Tuesday, January 24, 2012

Montana Takes on Citizens United/Dozens of Stranded Dolphins on Cape Cod Shores Perplex Rescuers



January 23, 2012

Montana Takes on Citizens United

Two years ago, when the Supreme Court struck down bans on independent corporate and union expenditures in elections in the Citizens United case, Justice Anthony Kennedy’s majority opinion claimed that money does not “give rise to corruption or the appearance of corruption.” While it might result in “influence over or access to elected officials,” he wrote, it is not the same as bribery.

Last month, in a 5-to-2 vote, the Montana Supreme Court rejected that misguided reasoning and upheld a part of a state anticorruption law banning corporations from making political expenditures from general treasuries. The court’s dissenters argued that Montana cannot ignore the Citizens United decision — and they may well be proved right when the case is appealed to the United States Supreme Court. Still, the majority and a dissenting opinion agree that Citizens United has given corporations enormous power barely distinguishable from bribery.

Montana has a long history of fighting political corruption. A century ago, state voters passed an initiative that banned corporate spending to help or hurt candidates for public office. They were responding to epic political corruption caused by the copper kings who controlled a big part of the state’s wealth.

The court’s majority in Western Tradition Partnership v. Montana ruled that Citizens United does not apply to Montana’s law because it is tailored to meet a compelling state interest and its burden on corporations’ “political activity or speech” is minimal — they can easily set up political action committees for contributions from officers and shareholders. The court also stressed the acute need to limit corporate influence in politics because elected officials shape policies that determine winners and losers in fights over the state’s natural resources.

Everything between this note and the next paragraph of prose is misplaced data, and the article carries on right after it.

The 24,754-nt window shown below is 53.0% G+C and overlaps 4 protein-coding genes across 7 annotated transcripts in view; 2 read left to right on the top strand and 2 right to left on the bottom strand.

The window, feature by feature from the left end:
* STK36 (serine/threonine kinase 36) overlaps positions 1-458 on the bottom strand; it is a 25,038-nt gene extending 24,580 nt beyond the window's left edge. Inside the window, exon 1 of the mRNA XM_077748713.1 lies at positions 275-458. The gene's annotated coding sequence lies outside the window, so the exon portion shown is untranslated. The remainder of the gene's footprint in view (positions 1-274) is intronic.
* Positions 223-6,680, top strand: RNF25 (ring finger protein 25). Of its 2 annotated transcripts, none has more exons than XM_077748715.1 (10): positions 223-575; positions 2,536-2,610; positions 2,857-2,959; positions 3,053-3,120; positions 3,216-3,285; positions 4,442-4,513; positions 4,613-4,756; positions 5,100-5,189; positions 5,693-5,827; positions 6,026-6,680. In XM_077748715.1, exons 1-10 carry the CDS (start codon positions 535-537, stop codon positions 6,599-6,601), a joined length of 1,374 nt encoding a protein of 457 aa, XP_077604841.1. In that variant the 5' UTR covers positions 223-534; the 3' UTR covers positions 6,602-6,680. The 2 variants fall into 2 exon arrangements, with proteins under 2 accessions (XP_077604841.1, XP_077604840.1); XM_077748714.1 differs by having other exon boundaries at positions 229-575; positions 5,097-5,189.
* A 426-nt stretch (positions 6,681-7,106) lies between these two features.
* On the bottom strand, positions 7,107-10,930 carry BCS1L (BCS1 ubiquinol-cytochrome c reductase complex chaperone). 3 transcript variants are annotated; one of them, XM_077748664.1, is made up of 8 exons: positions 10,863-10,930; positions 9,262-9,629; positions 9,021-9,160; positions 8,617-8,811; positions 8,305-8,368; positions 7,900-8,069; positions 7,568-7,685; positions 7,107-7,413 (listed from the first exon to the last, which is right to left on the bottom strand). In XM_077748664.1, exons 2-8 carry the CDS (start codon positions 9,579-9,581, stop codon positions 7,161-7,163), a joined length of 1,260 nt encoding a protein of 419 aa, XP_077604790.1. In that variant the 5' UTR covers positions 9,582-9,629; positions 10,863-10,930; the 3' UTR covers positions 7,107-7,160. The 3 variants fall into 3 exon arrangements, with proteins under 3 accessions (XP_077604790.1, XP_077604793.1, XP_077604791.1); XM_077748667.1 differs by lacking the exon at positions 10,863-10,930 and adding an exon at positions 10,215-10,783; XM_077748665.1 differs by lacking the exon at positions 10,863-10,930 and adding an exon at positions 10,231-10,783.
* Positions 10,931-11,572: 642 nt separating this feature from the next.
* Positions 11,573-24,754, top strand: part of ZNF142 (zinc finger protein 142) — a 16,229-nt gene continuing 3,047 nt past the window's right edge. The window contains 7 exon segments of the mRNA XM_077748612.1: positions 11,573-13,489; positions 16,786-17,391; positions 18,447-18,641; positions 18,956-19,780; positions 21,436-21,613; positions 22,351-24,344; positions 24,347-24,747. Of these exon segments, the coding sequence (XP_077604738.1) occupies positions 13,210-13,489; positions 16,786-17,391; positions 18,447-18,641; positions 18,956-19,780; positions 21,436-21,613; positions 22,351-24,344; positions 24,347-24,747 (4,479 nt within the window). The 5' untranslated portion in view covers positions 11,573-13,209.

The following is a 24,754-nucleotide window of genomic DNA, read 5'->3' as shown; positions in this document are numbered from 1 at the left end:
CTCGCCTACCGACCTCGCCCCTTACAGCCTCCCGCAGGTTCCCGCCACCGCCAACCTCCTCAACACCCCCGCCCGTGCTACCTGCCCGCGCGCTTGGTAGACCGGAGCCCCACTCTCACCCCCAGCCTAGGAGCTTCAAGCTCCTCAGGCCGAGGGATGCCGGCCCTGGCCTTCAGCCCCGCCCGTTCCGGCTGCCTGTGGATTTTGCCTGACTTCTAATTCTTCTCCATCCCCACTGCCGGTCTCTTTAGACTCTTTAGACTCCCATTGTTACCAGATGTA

In Citizens United, the conservative majority turned itself into a copper kings’ court. The Montana Supreme Court, faced with tangible effects of corporate electioneering, shows how that decision undermines the fight against political corruption — and can make it far worse.

© 2011 The New York Times Company


January 23, 2012

Dozens of Stranded Dolphins on Cape Cod Shores Perplex Rescuers


WELLFLEET, Mass. — When a single dolphin washed up on Cape Cod on Jan. 12, it was nothing out of the ordinary.

But eight days later, 81 more had been found stranded on this craggy coastline, according to the International Fund for Animal Welfare, bringing the weekly count unusually close to the 120 animals the group typically responds to in high stranding season, which typically runs from January to April. By Jan. 23, the count was 85.

“It’s just about as intense as I’ve ever experienced,” said Katie Moore, the manager of the mammal rescue and research team at the nonprofit fund, which employs six scientists to rescue dolphins and whales that find themselves the unwitting occupants of Cape Cod’s empty winter beaches.

It is common for dolphins to be corralled by the cape’s U-shape and flummoxed by its shallow inlets and extreme tides. In fact, Cape Cod is, like parts of New Zealand and Australia, a world hotspot for dolphin strandings.

But so many dolphins washing up in less than two weeks — 61 of which were dead, killed by stress or injuries from the stranding — has baffled researchers, who have been working relentlessly with volunteers to rescue as many as possible.